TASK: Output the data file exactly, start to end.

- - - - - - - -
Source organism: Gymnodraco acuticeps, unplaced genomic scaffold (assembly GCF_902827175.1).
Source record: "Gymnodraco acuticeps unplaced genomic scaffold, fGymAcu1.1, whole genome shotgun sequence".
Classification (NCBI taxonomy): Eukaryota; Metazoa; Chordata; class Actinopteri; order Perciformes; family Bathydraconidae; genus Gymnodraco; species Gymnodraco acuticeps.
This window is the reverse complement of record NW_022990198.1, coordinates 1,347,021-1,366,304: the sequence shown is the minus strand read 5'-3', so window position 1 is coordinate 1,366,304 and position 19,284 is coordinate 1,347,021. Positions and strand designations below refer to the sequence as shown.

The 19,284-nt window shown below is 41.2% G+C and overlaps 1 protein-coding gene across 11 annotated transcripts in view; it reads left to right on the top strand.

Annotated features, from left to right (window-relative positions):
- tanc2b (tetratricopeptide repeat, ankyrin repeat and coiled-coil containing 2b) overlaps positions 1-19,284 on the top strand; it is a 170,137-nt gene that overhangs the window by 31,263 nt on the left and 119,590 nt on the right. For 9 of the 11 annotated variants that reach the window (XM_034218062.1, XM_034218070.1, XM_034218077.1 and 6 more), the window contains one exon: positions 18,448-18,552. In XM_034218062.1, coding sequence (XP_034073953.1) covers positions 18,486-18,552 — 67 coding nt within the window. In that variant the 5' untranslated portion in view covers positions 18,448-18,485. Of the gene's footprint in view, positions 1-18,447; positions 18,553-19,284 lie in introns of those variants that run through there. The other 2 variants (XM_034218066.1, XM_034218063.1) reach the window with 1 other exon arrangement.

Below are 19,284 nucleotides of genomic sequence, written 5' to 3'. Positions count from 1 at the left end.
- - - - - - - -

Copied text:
Source organism: Gymnodraco acuticeps, unplaced genomic scaffold (assembly GCF_902827175.1).
Source record: "Gymnodraco acuticeps unplaced genomic scaffold, fGymAcu1.1, whole genome shotgun sequence".
Classification (NCBI taxonomy): Eukaryota; Metazoa; Chordata; class Actinopteri; order Perciformes; family Bathydraconidae; genus Gymnodraco; species Gymnodraco acuticeps.
This window is the reverse complement of record NW_022990198.1, coordinates 1,347,021-1,366,304: the sequence shown is the minus strand read 5'-3', so window position 1 is coordinate 1,366,304 and position 19,284 is coordinate 1,347,021. Positions and strand designations below refer to the sequence as shown.

The 19,284-nt window shown below is 41.2% G+C and overlaps 1 protein-coding gene across 11 annotated transcripts in view; it reads left to right on the top strand.

Annotated features, from left to right (window-relative positions):
- tanc2b (tetratricopeptide repeat, ankyrin repeat and coiled-coil containing 2b) overlaps positions 1-19,284 on the top strand; it is a 170,137-nt gene that overhangs the window by 31,263 nt on the left and 119,590 nt on the right. For 9 of the 11 annotated variants that reach the window (XM_034218062.1, XM_034218070.1, XM_034218077.1 and 6 more), the window contains one exon: positions 18,448-18,552. In XM_034218062.1, coding sequence (XP_034073953.1) covers positions 18,486-18,552 — 67 coding nt within the window. In that variant the 5' untranslated portion in view covers positions 18,448-18,485. Of the gene's footprint in view, positions 1-18,447; positions 18,553-19,284 lie in introns of those variants that run through there. The other 2 variants (XM_034218066.1, XM_034218063.1) reach the window with 1 other exon arrangement.

Below are 19,284 nucleotides of genomic sequence, written 5' to 3'. Positions count from 1 at the left end.